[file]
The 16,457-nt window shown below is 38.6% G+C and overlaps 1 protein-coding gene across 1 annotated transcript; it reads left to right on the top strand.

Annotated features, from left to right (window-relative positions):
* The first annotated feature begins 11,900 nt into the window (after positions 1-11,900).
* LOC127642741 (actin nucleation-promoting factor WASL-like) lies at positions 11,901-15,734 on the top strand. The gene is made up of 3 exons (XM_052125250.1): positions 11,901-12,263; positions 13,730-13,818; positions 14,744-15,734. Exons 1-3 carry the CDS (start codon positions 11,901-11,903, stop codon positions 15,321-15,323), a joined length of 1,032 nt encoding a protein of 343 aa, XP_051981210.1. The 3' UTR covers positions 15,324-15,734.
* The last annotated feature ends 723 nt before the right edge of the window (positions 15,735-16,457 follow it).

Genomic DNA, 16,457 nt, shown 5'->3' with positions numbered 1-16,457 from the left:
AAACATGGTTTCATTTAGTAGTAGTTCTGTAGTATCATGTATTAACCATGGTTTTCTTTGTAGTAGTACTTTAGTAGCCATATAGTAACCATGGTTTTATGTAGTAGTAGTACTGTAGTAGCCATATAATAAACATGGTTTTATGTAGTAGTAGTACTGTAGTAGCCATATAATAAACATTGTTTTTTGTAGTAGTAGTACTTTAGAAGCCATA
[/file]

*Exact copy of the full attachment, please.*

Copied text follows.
The 16,457-nt window shown below is 38.6% G+C and overlaps 1 protein-coding gene across 1 annotated transcript; it reads left to right on the top strand.

Annotated features, from left to right (window-relative positions):
* The first annotated feature begins 11,900 nt into the window (after positions 1-11,900).
* LOC127642741 (actin nucleation-promoting factor WASL-like) lies at positions 11,901-15,734 on the top strand. The gene is made up of 3 exons (XM_052125250.1): positions 11,901-12,263; positions 13,730-13,818; positions 14,744-15,734. Exons 1-3 carry the CDS (start codon positions 11,901-11,903, stop codon positions 15,321-15,323), a joined length of 1,032 nt encoding a protein of 343 aa, XP_051981210.1. The 3' UTR covers positions 15,324-15,734.
* The last annotated feature ends 723 nt before the right edge of the window (positions 15,735-16,457 follow it).

Genomic DNA, 16,457 nt, shown 5'->3' with positions numbered 1-16,457 from the left:
AAACATGGTTTCATTTAGTAGTAGTTCTGTAGTATCATGTATTAACCATGGTTTTCTTTGTAGTAGTACTTTAGTAGCCATATAGTAACCATGGTTTTATGTAGTAGTAGTACTGTAGTAGCCATATAATAAACATGGTTTTATGTAGTAGTAGTACTGTAGTAGCCATATAATAAACATTGTTTTTTGTAGTAGTAGTACTTTAGAAGCCATA